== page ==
The Indiana Freedom to Read Roundtable Event was held via Zoom on Thursday, April 28 at 8:00 p.m. The event was moderated by Chad Heck, Pike Township Librarian. The panel included an educator, a parent, a student, a state senator, and a book author.
The aim of the discussion was to address the problems that arise from banning books and to express why students should have access to a diverse selection of books even if those books make some adults uncomfortable.
Author Mike Curato shared that LGBTQIA+ books are needed because “visibility counts.” His book “Flamer” has been banned multiple times. Curato said his book has been called “vulgar and pornographic,” but he asserts that his “book is about suicide prevention.” Because he did not have access to books that centered on his identity, he struggled with “self-hatred” and “suicidal thoughts.” Additionally, Curato shared that when books are banned it places value on maintaining “innocence over lives.”
Dr. Erica Buchanan-Rivera, Washington Township Director of Equity and Inclusion stated that we should “center the needs of children and not the bigotry of adults.” Buchanan-Rivera also made clear that she doesn’t “sugar coat.” She explained that the “certain students” whose innocence may be trampled on if books are not banned tend to be “white” and “cisgender.” She does not believe that parents’ effort to “protect” should result in the “dehumanization of other children.”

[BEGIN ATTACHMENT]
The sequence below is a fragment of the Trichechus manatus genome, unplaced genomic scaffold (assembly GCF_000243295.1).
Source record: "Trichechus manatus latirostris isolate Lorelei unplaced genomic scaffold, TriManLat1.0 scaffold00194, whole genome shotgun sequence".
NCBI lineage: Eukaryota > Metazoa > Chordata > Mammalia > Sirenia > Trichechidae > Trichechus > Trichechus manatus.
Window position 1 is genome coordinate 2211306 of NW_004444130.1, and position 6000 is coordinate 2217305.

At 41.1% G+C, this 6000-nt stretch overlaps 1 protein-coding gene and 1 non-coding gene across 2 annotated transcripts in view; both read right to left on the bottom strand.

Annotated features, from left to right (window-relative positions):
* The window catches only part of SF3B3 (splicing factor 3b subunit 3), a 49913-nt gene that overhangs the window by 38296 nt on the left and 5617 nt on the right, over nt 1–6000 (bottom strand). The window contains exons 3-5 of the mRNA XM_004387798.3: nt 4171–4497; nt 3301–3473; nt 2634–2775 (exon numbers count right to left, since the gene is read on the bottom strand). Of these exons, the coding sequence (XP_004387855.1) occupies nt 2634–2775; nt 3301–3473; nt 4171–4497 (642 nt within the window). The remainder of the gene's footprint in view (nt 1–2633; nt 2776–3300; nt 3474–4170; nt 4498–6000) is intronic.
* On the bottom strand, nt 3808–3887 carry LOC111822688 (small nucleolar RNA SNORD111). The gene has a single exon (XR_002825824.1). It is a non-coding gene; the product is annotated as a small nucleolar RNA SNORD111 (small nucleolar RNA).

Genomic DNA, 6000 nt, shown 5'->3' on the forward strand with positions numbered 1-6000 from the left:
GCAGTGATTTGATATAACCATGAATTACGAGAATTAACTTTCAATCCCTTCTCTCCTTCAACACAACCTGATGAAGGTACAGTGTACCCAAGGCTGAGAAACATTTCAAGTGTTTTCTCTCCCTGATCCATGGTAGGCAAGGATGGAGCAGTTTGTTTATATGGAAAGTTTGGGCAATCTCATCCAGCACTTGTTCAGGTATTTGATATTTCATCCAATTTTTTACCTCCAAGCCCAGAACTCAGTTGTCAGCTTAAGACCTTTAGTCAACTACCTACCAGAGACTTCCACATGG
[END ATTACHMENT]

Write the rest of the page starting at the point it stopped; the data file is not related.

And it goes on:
Part of the reason, Buchanan-Rivera wrote her book “Identity Affirming Classrooms: Spaces that Center Humanity” was to help educators create better spaces for students. Furthermore, she reminded the audience that creating “liberatory spaces” takes risks and people must be prepared for these risks. She shared she has been threatened but was resolved to “keep pushing.”
Senator Shelli Yoder emphasized the need for more citizens to keep pushing. In Indiana, House Bill 1134, known as an anti-CRT bill, was defeated. She said it was the “relentless nature” of groups organizing that led to the defeat. Had this bill passed into law, it could have greatly impacted what teachers taught and impacted students such as Nithya M.
Nithya, a Fishers High School student, is Indian and the daughter of immigrants. She expressed feeling “out of place,” and it also took her a long time to find books that she could relate to. She stated that she felt “outside of the (American) culture” that she was supposed to be part of and felt that her “culture wasn’t desired” at school.
Parent Rachel Burke, who has a parent who is an immigrant, asserted that some lawmakers are “willfully not listening” when it comes to parents’ voices on legislation that is being pushed through that could make students like Nithya feel not included and Curato simply shared that book bans are a form of “abuse.”
Although some people want books banned to protect students, who tend to be white, the panelists felt it is harmful to other students and that harm outweighs the need for books to be banned.